Problems with the RMSEA fit index

Arndt Regorz, Dipl. Kfm. & M.Sc. Psychologie, 08/14/2021

If you test a model with an SEM program, i.e. a path model, a confirmatory factor analysis (CFA) or a full structural equation model (SEM), then you must check the model fit before interpreting the results - i.e. whether the model fits the data at all in a meaningful way.

In addition to the chi-square test for (exact) model fit, fit indices are predominantly used for this purpose, which do not assume the (unrealistic) prerequisite of a perfect fit.

Based among others on the seminal paper by Hu and Bentler (1999; cited more than 80,000 times so far according to Google Scholar), the following fit indices are frequently used in the literature: CFI (sometimes TLI, too), SRMR, and RMSEA. For the CFI, Hu and Bentler (1999) considered values above .95 acceptable, for the SRMR values below .08, and for the RMSEA values below .06 (as single fit indices - for the combination of fit indices, Hu and Bentler gave other cut-off values).

However, other cut-off values are also cited in the literature in some cases; for further literature sources, see Kenny (2020).

Problem case: RMSEA

Unfortunately, it has been shown in the meantime that the RMSEA has serious problems with simpler models with few degrees of freedom. This is especially true for simple path models and simple CFAs, which more often have relatively few degrees of freedom. Here, the RMSEA can wrongly indicate a poor fit, even when in fact the model fits the data well (Kenny et al., 2015).

To understand the reason for this problem, one must delve a bit into how the RMSEA is constructed. The RMSEA is an absolute fit index that incorporates model complexity (Hu & Bentler, 1999). To account for complexity, it includes a penalty for few degrees of freedom, so to speak. As a result, models with few degrees of freedom often have poor RMSEA even when they fit the data quite well:

In simulation studies, Kenny et al. (2015) found that for models with few degrees of freedom, it may even be the case that models with a non-significant chi-square test (i.e., no significant difference at all between the model and the data) can still have a poor RMSEA. Their conclusion: "Using the RMSEA to assess the model fit in models with small df is problematic and potentially misleading unless the sample size is very large. We urge researchers, reviewers, and editors not to dismiss models with large RMSEA values with small df without examining other information. In fact, we think that it [sic] advisable for researchers to completely avoid computing the RMSEA when model df are small. In such cases, poor fit can be diagnosed by specifying additional models that include deleted parameters and determining if those additional parameters are needed in the model." (Kenny et al, 2015, p. 503).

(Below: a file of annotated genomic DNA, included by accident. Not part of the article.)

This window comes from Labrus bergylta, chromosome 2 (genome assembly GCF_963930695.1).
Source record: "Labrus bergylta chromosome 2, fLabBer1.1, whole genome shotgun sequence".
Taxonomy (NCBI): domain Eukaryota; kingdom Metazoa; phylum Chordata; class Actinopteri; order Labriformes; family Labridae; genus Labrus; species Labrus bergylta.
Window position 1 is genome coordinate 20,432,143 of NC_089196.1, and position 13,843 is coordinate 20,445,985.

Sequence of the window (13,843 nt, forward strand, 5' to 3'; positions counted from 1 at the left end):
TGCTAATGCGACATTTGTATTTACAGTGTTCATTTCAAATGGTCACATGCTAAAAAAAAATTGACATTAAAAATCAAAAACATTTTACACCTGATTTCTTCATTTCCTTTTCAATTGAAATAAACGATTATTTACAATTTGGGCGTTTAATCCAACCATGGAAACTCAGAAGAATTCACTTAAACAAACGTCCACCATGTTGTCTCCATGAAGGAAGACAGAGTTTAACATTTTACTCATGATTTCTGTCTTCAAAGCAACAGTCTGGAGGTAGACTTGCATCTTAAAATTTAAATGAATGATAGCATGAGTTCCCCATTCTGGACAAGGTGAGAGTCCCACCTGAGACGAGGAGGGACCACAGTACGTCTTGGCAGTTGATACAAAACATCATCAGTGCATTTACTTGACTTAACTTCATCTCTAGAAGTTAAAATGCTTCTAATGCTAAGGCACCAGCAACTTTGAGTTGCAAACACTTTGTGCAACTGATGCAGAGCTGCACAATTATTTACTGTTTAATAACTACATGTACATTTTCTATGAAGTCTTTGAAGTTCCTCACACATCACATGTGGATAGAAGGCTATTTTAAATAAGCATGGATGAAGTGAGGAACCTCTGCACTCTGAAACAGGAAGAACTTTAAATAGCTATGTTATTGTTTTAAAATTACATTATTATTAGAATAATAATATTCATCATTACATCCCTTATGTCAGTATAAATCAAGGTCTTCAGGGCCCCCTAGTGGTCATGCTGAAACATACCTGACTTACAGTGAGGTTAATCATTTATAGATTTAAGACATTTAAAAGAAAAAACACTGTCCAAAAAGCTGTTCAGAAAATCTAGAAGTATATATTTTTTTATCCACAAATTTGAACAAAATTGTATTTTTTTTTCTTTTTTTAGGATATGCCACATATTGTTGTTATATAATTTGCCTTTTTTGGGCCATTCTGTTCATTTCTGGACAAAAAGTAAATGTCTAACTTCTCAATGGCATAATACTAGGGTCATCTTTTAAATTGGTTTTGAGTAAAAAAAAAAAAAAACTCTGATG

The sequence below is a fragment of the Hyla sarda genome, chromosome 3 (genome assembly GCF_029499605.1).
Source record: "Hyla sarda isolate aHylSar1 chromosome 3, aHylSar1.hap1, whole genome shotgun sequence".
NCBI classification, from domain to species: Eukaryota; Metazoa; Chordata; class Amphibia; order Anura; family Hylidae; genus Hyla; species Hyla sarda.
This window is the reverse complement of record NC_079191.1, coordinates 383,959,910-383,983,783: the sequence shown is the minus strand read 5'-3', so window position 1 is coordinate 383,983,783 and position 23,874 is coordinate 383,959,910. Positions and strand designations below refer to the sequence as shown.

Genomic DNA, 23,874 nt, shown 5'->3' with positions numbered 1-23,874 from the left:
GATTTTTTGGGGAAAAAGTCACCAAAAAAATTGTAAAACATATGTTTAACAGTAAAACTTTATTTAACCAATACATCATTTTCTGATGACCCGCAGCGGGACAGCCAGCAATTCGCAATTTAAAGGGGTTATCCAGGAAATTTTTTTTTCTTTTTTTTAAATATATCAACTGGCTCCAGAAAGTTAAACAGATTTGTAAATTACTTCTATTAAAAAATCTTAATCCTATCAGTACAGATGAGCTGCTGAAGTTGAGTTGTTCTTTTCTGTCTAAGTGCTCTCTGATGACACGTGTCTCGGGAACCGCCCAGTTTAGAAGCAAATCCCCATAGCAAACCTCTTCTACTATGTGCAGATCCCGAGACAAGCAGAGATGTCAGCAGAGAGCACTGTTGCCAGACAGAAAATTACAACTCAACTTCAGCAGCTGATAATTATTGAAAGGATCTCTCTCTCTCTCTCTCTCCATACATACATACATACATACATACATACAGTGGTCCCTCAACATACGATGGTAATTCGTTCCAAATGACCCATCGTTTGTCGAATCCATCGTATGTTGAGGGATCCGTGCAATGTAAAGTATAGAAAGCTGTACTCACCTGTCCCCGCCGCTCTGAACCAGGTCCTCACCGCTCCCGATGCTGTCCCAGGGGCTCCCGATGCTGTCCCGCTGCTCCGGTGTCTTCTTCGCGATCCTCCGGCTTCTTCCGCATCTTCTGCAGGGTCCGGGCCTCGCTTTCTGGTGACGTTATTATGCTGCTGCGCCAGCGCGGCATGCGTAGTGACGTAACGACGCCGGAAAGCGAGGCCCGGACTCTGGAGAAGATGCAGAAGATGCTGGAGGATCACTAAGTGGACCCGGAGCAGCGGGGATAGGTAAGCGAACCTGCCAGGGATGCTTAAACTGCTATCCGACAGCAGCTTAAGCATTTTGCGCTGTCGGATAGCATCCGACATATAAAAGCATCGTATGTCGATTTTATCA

What constitutes "few degrees of freedom" in this context also depends significantly on the sample size. In Figure 2 of their article, Kenny et al. (2015, p. 497) indicated for various sample sizes and degrees of freedom, what percentage of their correctly specified model was (incorrectly) rejected based on the acceptance criterion RMSEA <= .10.

Possible solutions

If the case arises with a path model or CFA of yours that has few degrees of freedom, you have two main options to deal with it:

On the one hand, referring to the above recommendation by Kenny et al. (2015), you could refrain from requesting the RMSEA and prove the model fit primarily with CFI (and or TLI) as well as SRMR and, if necessary, perform the further steps recommended there (adding more paths and testing whether they are necessary). However, providing the RMSEA has become almost standard and many thesis advisors or reviewers will simply expect it.

On the other hand, you could give the RMSEA together with CFI and SRMR, but justify with reference to Kenny et al. (2015) that with the small number of degrees of freedom in your model, the RMSEA is not meaningful and therefore you made the decision on the acceptance of the model based on CFI and SRMR, if necessary after prior testing of further pathways.


Hu, L. T., & Bentler, P. M. (1999). Cutoff criteria for fit indexes in covariance structure analysis: Conventional criteria versus new alternatives. Structural Equation Modeling: A Multidisciplinary Journal, 6(1), 1-55.

Kenny, D.A. (2020, June 5). Measuring Model Fit.

Kenny, D. A., Kaniskan, B., & McCoach, D. B. (2015). The performance of RMSEA in models with small degrees of freedom. Sociological Methods & Research, 44(3), 486-507.